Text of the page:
Microalgae as an Alternative Protein Source

The microalgae biomass contains numerous ingredients that offer supply-chain opportunities. [For larger PDF of this chart, click on the image.]

Algal proteins have become a strategic factor for global food and beverage industries, aqua-farming and animal nutrition. Gary Brenner, Owner, Brenner pharma/food Business Development, reminded the audience that algae is a broad category, in his Special Session presentation entitled “Microalgae as an Alternative Protein Source: A Developing Story.” The distinction between micro and macro is important. There are differences between environmental diversities, and the technology and purification of ingredients.

May 8, 2018— The Protein Trends & Technologies Seminars consists of a one-day Pre conference Program: Business Strategies and a one-day Technical Program: Formulating with Proteins. Attendees can register for either one alone or for both for a cost savings. The Pre-conference Program: Business Strategies’ goal was to provide information for upper-level managers to help them identify opportunities and threats in the protein ingredient marketplace. Speaker highlights into consumer and product trends, market volatility, global regulations and emerging market opportunities, among other topics, were offered.

This year’s conference took place on May 23-24, in Itasca, Illinois. The “2017 Protein Trends & Technologies Seminar Summary-Business Strategies” provides presentation highpoints and is available for download by clicking here.

SPECIAL SESSION: Microalgae as an Alternative Protein Source

Traditionally, research has focused on Spirulina, Chlorella, Porphyry, Nannochloropsis, astaxanthin, Dunaliella and fucoxanthin. Yet the opportunities extend to over 72,000 microalgal sources of species and strains that have not been fully researched or developed. A critical part of the success in developing protein sources from microalgae lies in the byproducts that are created after cracking the biomass of the algae and extracting out fractions.

It’s not unlike the history of soy products and the price comparison between soybeans, soybean meal, soybean oil; and soy flour, concentrates and isolates. For the same percentage of protein, different food categories, such as infant formula, can demand a much higher price, although the requirements are much stricter. Added value has been found in phytochemicals, isoflavones, saponins and phospholipids.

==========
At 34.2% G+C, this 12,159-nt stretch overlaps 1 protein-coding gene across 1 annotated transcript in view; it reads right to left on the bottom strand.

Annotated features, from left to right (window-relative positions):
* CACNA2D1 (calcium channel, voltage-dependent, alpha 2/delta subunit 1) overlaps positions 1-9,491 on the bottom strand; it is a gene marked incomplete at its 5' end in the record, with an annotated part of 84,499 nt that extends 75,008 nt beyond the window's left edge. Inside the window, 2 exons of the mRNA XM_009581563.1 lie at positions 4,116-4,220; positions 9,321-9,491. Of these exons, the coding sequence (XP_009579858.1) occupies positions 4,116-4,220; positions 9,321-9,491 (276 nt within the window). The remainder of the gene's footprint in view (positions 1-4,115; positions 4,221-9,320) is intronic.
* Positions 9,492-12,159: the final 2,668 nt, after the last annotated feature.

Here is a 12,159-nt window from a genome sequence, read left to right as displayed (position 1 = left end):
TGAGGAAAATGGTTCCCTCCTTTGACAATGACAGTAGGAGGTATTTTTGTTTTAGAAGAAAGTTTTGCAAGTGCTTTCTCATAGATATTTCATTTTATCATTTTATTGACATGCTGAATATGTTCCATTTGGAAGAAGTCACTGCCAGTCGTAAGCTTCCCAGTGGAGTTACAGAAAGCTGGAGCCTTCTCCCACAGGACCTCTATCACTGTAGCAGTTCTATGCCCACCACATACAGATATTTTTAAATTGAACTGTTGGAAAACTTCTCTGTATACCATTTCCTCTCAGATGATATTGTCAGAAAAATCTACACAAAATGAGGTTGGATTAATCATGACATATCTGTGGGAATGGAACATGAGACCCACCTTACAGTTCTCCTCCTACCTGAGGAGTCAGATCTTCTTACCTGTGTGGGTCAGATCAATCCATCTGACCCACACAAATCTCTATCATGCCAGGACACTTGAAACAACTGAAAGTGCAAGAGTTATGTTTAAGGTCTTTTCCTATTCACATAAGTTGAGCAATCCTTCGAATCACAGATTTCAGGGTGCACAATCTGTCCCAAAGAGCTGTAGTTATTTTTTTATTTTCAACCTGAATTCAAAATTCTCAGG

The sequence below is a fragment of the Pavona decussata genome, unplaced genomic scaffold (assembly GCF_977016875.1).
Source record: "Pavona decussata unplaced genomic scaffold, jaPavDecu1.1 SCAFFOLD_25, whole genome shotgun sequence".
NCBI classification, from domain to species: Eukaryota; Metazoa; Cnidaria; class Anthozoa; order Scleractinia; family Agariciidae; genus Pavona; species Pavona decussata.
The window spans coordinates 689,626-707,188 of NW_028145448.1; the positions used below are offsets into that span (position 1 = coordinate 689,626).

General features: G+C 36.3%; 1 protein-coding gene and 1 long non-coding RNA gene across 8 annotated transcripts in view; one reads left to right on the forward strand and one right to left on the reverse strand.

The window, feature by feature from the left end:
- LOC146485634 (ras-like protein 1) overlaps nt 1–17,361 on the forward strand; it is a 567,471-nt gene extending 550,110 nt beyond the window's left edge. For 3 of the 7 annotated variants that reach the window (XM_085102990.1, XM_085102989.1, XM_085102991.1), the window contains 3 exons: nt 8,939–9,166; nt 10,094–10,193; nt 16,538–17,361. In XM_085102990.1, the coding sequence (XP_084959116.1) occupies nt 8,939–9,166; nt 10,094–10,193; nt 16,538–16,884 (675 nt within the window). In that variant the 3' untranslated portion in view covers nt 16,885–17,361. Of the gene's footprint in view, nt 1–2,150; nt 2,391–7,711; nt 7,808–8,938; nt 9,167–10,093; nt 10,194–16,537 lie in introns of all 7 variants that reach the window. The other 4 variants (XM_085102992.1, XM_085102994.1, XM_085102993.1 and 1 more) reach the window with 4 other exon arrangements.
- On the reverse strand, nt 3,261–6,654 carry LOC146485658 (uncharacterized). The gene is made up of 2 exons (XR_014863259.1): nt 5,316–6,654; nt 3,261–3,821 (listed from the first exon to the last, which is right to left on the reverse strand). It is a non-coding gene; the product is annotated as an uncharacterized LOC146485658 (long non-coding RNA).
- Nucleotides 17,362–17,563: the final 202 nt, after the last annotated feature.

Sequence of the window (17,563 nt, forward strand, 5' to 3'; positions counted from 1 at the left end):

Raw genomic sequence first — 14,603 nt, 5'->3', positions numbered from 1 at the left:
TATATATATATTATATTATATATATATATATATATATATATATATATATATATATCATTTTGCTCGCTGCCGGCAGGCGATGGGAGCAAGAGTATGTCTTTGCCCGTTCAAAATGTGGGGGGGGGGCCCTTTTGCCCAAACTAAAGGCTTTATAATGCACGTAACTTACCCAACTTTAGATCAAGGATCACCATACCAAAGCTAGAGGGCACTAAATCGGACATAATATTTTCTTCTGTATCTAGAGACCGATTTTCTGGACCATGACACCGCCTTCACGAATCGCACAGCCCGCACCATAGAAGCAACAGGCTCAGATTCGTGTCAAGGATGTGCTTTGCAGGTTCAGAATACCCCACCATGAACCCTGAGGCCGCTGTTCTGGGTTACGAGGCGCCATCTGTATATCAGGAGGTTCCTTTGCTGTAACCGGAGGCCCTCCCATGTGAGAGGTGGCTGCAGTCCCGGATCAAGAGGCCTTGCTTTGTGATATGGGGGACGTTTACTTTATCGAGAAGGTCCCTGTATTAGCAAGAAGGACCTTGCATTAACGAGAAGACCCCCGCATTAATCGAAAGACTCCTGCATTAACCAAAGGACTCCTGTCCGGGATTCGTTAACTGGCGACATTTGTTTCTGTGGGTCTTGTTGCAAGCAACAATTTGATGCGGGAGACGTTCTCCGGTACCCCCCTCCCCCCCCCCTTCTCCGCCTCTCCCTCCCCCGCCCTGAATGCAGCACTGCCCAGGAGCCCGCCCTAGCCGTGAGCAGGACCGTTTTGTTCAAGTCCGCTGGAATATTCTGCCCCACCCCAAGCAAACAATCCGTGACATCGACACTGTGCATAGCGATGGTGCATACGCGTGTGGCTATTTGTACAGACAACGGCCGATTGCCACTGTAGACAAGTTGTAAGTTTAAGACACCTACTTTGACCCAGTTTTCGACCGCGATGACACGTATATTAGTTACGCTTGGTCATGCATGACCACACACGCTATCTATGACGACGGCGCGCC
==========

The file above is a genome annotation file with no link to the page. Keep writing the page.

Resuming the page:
“The world of microalgae is taking the same approach,” Brenner said. Microalgal proteins are not a niche product. The business model is centered on high-protein concentrations, functionalities and flavor profile, and ultimately—dollars per kilo.

“I’m all too aware, and the people with whom I interface are aware, that $6-8 a kilo for 70% algal protein concentrate is steep; but we can expect that most high-concentration alternative proteins will in this range, a little less or a little more,” he said. Brenner and his colleagues expect two things to happen to bring the price down. Different nutritional benefits will be associated with protein levels; efficiencies will also
drive down cost.

Work in Europe is focused on revolutionizing food production. European Institute of Innovation and Technology (EIT) Food is a consortium of 50 food partners across business categories whose objectives are, in part, to catalyze food innovation.

By supporting research and entrepreneurship, they are working to improve nutrition and make the food system more resource-efficient, secure, transparent and trusted. Of all the land crops, algae is the most sustainable, with the lowest carbon, water and arable land footprint.

Brenner said many of the industry partners are committed to the use of microalgae for alternative protein sources. One of the proposed projects given to EIT Food’s €1.2 billion multi-year initiative (over seven years) is the development of algal plant-based protein sources. The project aims to develop cost-effective, highly functional and good-tasting specialty proteins with important essential amino acid profiles.

While fractions such as PUFA concentrations may be an added value of a microalgal source, protein is driving project development, both in terms of functionalities and price point. “The alternative protein sources are putting us into a different mindset, when it comes to the possibilities of synergies between these different proteins, with new functionalities solving issues of everything from price to taste and everything in between,” he said.

Flavor is a key consideration, as are amino acid profile and digestibility. The goal is also to achieve functional characteristics that give food developers new tools with which to work. Solubility, emulsification, heat stability, color, viscosity and gelling are properties the industry is working to achieve, Brenner stated.

Brenner also brought home the need for distinction when referring to alga by showing Mintel data. When studying ingredient labels, he found many of the products are from seaweed and not microalgae. Only 24 out of 120 actually are found in food and beverage products; the remainder are dietary supplements. A separate search for microalgae protein shows two food products, both dry blend mixes with Spirulina.

His conclusion? The market for food and beverage applications for microalgae proteins is still a virtually untapped category.

“Microalgae as an Alternative Protein Source: A Developing Story,” Gary Brenner, Brenner pharma/food Business Development, garybrenner@pharmafood-bd.com


Posted on:May 8, 2018

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